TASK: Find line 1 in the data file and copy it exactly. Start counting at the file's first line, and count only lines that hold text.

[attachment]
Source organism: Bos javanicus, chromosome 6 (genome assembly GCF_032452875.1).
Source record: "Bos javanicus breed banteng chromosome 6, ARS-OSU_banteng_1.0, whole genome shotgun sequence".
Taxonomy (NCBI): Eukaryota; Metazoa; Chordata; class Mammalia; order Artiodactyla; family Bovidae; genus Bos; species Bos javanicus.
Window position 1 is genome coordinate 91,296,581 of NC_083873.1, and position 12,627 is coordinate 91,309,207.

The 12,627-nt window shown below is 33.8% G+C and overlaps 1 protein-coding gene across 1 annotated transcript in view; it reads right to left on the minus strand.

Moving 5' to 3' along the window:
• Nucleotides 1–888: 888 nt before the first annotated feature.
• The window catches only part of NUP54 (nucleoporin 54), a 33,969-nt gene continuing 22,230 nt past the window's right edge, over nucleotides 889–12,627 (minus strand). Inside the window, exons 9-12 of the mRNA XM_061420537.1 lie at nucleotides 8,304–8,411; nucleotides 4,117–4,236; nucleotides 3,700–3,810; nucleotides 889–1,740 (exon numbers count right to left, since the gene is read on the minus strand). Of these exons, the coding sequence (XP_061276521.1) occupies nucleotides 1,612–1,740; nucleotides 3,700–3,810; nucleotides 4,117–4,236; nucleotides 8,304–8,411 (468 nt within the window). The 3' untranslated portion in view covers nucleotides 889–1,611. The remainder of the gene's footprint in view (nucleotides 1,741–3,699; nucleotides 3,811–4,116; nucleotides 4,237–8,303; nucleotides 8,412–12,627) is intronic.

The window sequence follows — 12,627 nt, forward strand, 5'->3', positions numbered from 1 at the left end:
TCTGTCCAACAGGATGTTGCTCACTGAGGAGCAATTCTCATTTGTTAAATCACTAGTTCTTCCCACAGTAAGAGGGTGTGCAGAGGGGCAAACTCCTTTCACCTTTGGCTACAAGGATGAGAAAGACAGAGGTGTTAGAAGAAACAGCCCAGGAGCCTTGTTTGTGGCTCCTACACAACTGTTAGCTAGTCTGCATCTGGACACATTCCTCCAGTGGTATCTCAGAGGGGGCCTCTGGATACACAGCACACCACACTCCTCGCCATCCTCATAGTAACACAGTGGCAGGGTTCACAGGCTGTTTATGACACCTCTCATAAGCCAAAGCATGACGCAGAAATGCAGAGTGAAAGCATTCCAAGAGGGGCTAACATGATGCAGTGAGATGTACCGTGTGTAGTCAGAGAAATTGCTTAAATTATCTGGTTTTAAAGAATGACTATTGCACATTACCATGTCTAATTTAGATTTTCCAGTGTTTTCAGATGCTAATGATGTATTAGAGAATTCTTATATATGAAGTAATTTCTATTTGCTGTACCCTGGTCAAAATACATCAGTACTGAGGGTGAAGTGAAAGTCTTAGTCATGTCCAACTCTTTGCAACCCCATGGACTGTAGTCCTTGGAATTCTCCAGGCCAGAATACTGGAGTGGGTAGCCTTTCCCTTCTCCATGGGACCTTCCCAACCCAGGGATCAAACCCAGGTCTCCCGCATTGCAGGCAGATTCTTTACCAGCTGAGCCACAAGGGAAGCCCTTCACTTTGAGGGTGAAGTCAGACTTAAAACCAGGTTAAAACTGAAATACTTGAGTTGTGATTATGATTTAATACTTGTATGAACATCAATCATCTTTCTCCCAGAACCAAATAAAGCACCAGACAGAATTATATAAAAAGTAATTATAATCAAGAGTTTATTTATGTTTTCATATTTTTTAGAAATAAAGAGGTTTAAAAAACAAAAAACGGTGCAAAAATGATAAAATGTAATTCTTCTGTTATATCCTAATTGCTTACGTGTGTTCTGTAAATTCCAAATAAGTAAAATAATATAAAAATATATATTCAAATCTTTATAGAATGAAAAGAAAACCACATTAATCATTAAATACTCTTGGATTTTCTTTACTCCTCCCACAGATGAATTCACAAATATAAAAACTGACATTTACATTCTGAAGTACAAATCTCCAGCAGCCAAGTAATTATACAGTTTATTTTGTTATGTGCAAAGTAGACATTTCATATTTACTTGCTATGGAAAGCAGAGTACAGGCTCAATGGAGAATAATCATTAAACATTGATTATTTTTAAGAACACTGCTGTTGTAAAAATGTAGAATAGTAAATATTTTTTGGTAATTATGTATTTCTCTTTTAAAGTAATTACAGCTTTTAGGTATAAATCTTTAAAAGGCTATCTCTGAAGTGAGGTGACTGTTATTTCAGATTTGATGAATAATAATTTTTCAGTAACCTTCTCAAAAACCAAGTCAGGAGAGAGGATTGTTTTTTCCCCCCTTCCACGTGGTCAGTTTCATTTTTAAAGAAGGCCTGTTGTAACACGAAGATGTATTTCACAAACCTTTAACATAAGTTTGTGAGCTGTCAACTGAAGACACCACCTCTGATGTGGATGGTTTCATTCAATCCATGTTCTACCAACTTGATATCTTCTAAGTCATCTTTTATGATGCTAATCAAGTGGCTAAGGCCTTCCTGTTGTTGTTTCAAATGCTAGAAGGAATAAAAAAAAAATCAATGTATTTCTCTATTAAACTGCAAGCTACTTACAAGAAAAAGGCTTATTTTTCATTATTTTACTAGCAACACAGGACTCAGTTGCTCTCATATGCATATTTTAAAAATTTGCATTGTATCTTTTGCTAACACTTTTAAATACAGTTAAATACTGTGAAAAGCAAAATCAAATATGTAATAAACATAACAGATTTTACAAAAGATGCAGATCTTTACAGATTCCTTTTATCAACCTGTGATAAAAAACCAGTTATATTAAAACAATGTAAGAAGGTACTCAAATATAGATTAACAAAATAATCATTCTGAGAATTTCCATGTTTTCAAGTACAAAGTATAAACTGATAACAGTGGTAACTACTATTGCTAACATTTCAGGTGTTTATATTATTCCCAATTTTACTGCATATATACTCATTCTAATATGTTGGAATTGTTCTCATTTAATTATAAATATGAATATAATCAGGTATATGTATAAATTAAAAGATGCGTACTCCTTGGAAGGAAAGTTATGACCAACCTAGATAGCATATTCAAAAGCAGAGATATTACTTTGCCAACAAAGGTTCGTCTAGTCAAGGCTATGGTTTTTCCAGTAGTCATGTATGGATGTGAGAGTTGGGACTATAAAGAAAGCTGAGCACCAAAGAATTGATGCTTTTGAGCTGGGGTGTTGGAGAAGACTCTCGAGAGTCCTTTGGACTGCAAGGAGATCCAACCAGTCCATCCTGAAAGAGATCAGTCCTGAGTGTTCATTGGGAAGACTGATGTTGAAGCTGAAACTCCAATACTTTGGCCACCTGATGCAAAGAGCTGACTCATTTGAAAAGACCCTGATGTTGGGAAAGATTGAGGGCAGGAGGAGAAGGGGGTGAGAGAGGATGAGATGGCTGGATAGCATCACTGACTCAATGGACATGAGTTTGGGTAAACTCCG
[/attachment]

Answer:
Source organism: Bos javanicus, chromosome 6 (genome assembly GCF_032452875.1).